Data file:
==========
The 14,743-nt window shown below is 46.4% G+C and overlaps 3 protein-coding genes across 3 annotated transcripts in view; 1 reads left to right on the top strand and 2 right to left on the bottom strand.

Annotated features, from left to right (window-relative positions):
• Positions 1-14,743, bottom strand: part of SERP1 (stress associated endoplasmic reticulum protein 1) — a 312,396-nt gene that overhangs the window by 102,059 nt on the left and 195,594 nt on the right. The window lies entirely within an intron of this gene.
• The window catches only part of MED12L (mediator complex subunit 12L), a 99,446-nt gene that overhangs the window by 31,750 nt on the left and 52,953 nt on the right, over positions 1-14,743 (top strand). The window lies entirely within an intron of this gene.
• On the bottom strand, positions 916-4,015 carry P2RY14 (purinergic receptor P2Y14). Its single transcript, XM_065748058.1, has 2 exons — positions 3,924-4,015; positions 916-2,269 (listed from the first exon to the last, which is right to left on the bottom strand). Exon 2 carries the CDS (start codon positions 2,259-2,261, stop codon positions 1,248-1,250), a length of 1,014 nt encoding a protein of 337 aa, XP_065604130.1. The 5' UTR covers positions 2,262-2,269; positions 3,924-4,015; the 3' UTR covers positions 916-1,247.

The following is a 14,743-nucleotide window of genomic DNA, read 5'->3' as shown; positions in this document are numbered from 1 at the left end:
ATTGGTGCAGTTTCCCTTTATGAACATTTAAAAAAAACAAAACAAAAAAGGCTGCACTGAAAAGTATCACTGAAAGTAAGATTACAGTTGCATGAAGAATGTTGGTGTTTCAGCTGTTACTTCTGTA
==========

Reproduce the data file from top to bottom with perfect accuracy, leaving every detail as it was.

The 14,743-nt window shown below is 46.4% G+C and overlaps 3 protein-coding genes across 3 annotated transcripts in view; 1 reads left to right on the top strand and 2 right to left on the bottom strand.

Annotated features, from left to right (window-relative positions):
• Positions 1-14,743, bottom strand: part of SERP1 (stress associated endoplasmic reticulum protein 1) — a 312,396-nt gene that overhangs the window by 102,059 nt on the left and 195,594 nt on the right. The window lies entirely within an intron of this gene.
• The window catches only part of MED12L (mediator complex subunit 12L), a 99,446-nt gene that overhangs the window by 31,750 nt on the left and 52,953 nt on the right, over positions 1-14,743 (top strand). The window lies entirely within an intron of this gene.
• On the bottom strand, positions 916-4,015 carry P2RY14 (purinergic receptor P2Y14). Its single transcript, XM_065748058.1, has 2 exons — positions 3,924-4,015; positions 916-2,269 (listed from the first exon to the last, which is right to left on the bottom strand). Exon 2 carries the CDS (start codon positions 2,259-2,261, stop codon positions 1,248-1,250), a length of 1,014 nt encoding a protein of 337 aa, XP_065604130.1. The 5' UTR covers positions 2,262-2,269; positions 3,924-4,015; the 3' UTR covers positions 916-1,247.

The following is a 14,743-nucleotide window of genomic DNA, read 5'->3' as shown; positions in this document are numbered from 1 at the left end:
ATTGGTGCAGTTTCCCTTTATGAACATTTAAAAAAAACAAAACAAAAAAGGCTGCACTGAAAAGTATCACTGAAAGTAAGATTACAGTTGCATGAAGAATGTTGGTGTTTCAGCTGTTACTTCTGTA